Some fatty acids are good

Nutrition & Food Science

ISSN: 0034-6659

Article publication date: 3 February 2012

242

Citation

(2012), "Some fatty acids are good", Nutrition & Food Science, Vol. 42 No. 1. https://doi.org/10.1108/nfs.2012.01742aaa.022

Publisher

:

Emerald Group Publishing Limited

Copyright © 2012, Emerald Group Publishing Limited


Some fatty acids are good

Article Type: Food facts From: Nutrition & Food Science, Volume 42, Issue 1

As we are increasingly finding out not all fats are equal. There are obviously “bad” fats that everyone has railed against and tried to remove from our diets in recent years, but the idea that some fats are more than just a “necessary evil” – and are actually “good” for us. This research from the University of California, San Diego Health Sciences, published in the journal Cell, makes a clear distinction between “bad” fats (animal-derived saturated fats like lard and butter) – and “good” fats (polyunsaturated fats from plants and cold-water fish like salmon and mackerel).

The former fats are associated with increased risks of cardiovascular disease, type 2 diabetes and obesity – especially as they are widely available in all the fast fat food outlets that are everywhere, whereas the latter fats are known to produce beneficial health effects and can reduce the risk of cardiovascular disease and diabetes. In this paper, as lead researcher Michael Karin explains:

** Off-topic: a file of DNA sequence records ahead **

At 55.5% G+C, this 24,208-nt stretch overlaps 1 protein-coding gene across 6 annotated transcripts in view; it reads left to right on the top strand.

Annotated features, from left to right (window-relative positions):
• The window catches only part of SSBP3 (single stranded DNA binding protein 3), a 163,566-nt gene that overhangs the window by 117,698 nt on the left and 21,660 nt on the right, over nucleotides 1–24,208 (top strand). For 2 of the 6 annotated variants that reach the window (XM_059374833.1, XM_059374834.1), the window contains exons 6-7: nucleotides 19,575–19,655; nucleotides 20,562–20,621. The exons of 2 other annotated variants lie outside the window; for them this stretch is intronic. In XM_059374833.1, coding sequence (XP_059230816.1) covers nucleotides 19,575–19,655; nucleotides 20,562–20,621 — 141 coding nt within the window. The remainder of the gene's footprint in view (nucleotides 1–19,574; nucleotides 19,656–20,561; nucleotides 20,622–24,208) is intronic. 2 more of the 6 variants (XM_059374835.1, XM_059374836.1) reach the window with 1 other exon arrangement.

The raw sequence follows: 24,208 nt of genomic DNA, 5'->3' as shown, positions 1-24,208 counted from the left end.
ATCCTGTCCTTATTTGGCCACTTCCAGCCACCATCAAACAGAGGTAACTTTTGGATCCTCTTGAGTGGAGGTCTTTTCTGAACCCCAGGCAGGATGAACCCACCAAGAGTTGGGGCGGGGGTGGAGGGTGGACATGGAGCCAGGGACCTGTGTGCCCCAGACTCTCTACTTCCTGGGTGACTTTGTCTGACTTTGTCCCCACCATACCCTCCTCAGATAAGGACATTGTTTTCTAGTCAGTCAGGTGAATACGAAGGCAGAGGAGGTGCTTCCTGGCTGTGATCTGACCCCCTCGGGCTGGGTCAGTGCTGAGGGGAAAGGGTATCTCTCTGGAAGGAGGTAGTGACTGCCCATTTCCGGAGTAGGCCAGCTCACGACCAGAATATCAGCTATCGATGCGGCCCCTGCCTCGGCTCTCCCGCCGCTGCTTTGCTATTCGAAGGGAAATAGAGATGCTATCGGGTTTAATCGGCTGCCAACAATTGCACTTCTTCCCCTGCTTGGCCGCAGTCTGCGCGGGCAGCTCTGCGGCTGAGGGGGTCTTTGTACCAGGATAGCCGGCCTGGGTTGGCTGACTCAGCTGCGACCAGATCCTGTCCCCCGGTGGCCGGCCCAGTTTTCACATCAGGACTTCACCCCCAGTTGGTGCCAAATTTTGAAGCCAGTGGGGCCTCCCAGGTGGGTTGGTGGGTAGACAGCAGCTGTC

These findings not only explain the long-standing enigma regarding the differential health effects of saturated and unsaturated fatty acids, they also provide improved tools and a mechanistic framework for the potential development of dietary supplements to treat obesity, estimated to be worth billions of dollars per year.

They identified the key player in allowing both good and bad fatty acids to activate JNK as the cell membrane – which is the only structure able to discriminate between various fatty acids. They eventually identified a membrane-associated protein kinase able to account for the differential effects on this JNK activity and identified c-Src, a membrane-associated tyrosine kinase. Bad fats “push” c-Src into parts of the membranes where they reduce their fluidity and increase their rigidity, which leads to activation of JNK. Good fats prevent these changes (http://bit.ly/oH0Mu8).

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